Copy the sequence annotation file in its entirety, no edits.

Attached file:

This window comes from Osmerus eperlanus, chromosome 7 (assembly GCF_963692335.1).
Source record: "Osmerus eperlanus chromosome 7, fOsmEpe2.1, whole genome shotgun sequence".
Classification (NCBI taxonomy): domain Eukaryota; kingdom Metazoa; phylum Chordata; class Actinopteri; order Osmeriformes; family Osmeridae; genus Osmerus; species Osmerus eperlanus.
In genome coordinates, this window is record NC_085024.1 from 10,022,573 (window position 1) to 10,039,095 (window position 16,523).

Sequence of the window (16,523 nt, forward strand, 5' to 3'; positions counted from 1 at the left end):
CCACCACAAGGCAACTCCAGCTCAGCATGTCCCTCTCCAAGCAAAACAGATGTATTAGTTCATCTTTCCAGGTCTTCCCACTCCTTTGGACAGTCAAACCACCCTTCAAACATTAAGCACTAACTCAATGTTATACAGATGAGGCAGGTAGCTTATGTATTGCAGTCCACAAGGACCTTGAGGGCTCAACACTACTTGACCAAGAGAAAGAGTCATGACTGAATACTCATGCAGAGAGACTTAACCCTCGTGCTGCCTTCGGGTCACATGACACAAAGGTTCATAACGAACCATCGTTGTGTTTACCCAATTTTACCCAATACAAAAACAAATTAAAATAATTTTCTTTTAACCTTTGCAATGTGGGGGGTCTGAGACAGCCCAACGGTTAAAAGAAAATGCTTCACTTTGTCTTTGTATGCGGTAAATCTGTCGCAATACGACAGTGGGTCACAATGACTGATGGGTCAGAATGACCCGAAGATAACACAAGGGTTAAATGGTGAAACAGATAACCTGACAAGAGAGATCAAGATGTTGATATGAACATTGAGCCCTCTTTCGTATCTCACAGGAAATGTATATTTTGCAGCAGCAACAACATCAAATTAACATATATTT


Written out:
This window comes from Osmerus eperlanus, chromosome 7 (assembly GCF_963692335.1).
Source record: "Osmerus eperlanus chromosome 7, fOsmEpe2.1, whole genome shotgun sequence".
Classification (NCBI taxonomy): domain Eukaryota; kingdom Metazoa; phylum Chordata; class Actinopteri; order Osmeriformes; family Osmeridae; genus Osmerus; species Osmerus eperlanus.
In genome coordinates, this window is record NC_085024.1 from 10,022,573 (window position 1) to 10,039,095 (window position 16,523).

Sequence of the window (16,523 nt, forward strand, 5' to 3'; positions counted from 1 at the left end):
CCACCACAAGGCAACTCCAGCTCAGCATGTCCCTCTCCAAGCAAAACAGATGTATTAGTTCATCTTTCCAGGTCTTCCCACTCCTTTGGACAGTCAAACCACCCTTCAAACATTAAGCACTAACTCAATGTTATACAGATGAGGCAGGTAGCTTATGTATTGCAGTCCACAAGGACCTTGAGGGCTCAACACTACTTGACCAAGAGAAAGAGTCATGACTGAATACTCATGCAGAGAGACTTAACCCTCGTGCTGCCTTCGGGTCACATGACACAAAGGTTCATAACGAACCATCGTTGTGTTTACCCAATTTTACCCAATACAAAAACAAATTAAAATAATTTTCTTTTAACCTTTGCAATGTGGGGGGTCTGAGACAGCCCAACGGTTAAAAGAAAATGCTTCACTTTGTCTTTGTATGCGGTAAATCTGTCGCAATACGACAGTGGGTCACAATGACTGATGGGTCAGAATGACCCGAAGATAACACAAGGGTTAAATGGTGAAACAGATAACCTGACAAGAGAGATCAAGATGTTGATATGAACATTGAGCCCTCTTTCGTATCTCACAGGAAATGTATATTTTGCAGCAGCAACAACATCAAATTAACATATATTT